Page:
The Context

Before we dive into the world of JavaScript, it's important we put things in context. Although JavaScript can be used in many different platforms, it is most commonly used for the web. Most modern websites consist of three main components: HTML, CSS and JavaScript. For you to take advantage of this course, you'll need to have introductory level knowledge in HTML and CSS. From this point onwards we will assume you do. If you don't please spend a few hours Learning HTML and CSS.

While HTML's main purpose is structuring webpages and CSS's is making them pretty, JavaScript's main role is being the brain behind the scenes and the place where interaction and animation begins. Although you may have heard of many new HTML5 and CSS3 features enabling HTML/CSS natively to have some core animation capabilities through CSS3, the resulting interactions and animations are relatively rudimentary.

So what is HTML5?
HTML5 in many ways is an umbrella name for anything that was created in the last few years because it's a hot trendy Word. In essence HTML5 is just the HTML nodes introduced to the HTML5 browser. In reality it encompasses all the new CSS features, JavaScript capabilities and libraries that enable us to create a more modern web experience.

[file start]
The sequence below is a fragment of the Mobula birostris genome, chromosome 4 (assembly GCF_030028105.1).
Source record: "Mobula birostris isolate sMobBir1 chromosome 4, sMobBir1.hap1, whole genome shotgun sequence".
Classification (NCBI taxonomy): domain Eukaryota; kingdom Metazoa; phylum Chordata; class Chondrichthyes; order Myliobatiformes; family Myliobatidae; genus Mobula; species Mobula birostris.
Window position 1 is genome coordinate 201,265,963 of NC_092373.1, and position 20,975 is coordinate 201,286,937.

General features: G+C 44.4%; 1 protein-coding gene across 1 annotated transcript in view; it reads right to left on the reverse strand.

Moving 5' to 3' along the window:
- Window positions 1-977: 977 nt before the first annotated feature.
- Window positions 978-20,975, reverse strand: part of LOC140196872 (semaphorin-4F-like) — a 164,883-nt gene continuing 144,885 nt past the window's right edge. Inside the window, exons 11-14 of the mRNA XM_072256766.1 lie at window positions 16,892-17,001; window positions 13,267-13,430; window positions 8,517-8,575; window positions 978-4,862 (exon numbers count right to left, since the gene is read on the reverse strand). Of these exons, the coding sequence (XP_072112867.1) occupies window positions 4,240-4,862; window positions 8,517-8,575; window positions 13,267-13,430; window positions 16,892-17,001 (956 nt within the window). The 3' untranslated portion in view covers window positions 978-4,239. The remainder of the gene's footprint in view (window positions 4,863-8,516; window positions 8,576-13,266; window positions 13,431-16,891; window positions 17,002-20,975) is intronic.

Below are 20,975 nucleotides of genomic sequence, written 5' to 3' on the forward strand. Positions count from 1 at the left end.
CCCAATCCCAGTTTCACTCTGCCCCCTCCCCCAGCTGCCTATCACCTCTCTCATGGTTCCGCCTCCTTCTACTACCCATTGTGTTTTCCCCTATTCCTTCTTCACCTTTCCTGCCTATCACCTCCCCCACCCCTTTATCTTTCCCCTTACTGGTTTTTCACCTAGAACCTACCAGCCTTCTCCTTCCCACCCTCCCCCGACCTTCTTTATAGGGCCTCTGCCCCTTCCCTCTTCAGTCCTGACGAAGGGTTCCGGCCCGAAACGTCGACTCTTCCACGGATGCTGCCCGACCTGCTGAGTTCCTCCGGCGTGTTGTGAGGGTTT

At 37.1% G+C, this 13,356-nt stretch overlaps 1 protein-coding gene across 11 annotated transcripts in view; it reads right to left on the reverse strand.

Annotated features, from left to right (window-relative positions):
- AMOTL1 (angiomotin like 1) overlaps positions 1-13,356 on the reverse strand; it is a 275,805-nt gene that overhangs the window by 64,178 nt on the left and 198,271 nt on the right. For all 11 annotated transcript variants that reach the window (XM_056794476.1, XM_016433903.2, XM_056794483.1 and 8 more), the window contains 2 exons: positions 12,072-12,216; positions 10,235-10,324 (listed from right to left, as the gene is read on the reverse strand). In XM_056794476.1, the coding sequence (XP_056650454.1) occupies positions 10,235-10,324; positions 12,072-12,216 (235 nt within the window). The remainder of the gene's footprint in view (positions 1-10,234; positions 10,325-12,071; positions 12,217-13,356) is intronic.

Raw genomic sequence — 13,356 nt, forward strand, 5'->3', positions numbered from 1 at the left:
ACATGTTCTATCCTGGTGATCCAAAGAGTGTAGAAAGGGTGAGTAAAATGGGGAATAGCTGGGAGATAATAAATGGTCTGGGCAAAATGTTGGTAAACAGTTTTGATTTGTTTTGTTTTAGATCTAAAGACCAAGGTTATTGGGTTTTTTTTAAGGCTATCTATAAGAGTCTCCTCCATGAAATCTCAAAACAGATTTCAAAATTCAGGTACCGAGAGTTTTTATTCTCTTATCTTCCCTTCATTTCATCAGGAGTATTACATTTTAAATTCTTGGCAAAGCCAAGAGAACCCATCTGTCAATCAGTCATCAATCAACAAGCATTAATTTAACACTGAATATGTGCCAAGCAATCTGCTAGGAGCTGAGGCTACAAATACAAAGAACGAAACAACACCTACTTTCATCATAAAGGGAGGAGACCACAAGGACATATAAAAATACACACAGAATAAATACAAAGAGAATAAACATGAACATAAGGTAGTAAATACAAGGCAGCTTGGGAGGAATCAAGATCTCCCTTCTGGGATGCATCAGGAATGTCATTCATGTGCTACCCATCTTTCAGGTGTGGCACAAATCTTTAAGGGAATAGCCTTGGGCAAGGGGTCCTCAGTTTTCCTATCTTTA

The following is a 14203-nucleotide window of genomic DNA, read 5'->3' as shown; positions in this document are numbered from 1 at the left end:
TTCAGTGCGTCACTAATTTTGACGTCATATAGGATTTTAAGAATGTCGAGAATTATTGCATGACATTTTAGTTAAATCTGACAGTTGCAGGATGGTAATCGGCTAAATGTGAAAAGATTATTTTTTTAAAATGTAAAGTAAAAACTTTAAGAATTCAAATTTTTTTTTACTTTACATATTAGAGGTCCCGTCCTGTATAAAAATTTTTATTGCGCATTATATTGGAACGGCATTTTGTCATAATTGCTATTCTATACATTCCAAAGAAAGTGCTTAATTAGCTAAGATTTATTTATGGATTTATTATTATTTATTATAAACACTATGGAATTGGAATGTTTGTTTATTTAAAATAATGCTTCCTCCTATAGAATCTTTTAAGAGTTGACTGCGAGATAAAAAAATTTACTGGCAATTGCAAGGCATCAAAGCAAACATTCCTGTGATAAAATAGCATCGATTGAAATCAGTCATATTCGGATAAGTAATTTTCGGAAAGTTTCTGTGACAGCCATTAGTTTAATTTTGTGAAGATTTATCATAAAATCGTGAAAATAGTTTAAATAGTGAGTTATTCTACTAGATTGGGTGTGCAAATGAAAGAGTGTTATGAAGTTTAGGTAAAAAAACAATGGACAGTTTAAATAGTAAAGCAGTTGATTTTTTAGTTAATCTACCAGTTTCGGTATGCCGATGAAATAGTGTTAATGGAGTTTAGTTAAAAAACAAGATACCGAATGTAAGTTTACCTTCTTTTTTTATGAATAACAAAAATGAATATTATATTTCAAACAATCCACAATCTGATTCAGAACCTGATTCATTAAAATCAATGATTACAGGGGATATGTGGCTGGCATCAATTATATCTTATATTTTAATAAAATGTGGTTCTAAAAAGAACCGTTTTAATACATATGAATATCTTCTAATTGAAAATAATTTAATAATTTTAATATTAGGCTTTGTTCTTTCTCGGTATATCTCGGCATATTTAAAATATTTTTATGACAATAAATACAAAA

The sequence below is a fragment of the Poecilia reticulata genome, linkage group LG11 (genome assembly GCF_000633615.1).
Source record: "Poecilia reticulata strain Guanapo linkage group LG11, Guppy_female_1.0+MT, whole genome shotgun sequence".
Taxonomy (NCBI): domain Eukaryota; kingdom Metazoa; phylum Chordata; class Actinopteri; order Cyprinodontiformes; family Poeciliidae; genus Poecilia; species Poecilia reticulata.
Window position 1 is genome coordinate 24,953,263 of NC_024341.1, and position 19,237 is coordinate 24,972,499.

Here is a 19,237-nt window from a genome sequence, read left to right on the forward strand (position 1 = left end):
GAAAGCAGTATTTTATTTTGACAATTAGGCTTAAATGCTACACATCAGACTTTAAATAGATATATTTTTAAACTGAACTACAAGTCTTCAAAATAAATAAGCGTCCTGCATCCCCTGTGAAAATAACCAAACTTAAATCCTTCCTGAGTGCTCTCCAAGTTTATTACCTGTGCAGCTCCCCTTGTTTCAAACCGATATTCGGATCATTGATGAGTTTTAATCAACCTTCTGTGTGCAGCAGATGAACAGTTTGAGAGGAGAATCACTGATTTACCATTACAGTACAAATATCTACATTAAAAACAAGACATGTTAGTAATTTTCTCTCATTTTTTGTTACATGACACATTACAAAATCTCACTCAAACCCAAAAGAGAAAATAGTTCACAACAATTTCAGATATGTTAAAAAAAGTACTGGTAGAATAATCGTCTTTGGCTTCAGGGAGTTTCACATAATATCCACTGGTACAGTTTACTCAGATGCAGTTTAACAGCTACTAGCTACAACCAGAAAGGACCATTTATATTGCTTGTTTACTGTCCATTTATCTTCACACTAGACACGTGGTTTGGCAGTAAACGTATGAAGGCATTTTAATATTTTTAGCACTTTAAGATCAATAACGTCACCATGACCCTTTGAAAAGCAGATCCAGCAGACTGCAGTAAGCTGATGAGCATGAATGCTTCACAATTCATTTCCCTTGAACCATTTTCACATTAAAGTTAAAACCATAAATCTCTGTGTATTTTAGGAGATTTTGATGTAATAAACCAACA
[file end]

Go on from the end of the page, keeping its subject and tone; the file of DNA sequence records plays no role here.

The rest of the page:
What is JavaScript?
Although we could spend a whole chapter describing what JavaScript is, in essence it is a scripting language that enables us to add logic into any webpage. There are many versions of JavaScript and every time your browser has an update it usually updates the version of JavaScript running under its hood. As every browser implements JavaScript in a different version with different bugs there are many different unexpected behaviors in various browsers. Some because they don't support the latest features while others are generated from bugs. One of the most challenging things that past JavaScript developer had to face was dealing with all these different browser compatibility issues. Lucky for us we live in an age where we don't need to worry about it much, that is, as long as we don't integrate cutting edge technologies and use 3rd party tools to interact for us with the DOM (Document Object Model). That leads us to our next topic...

Complete and Continue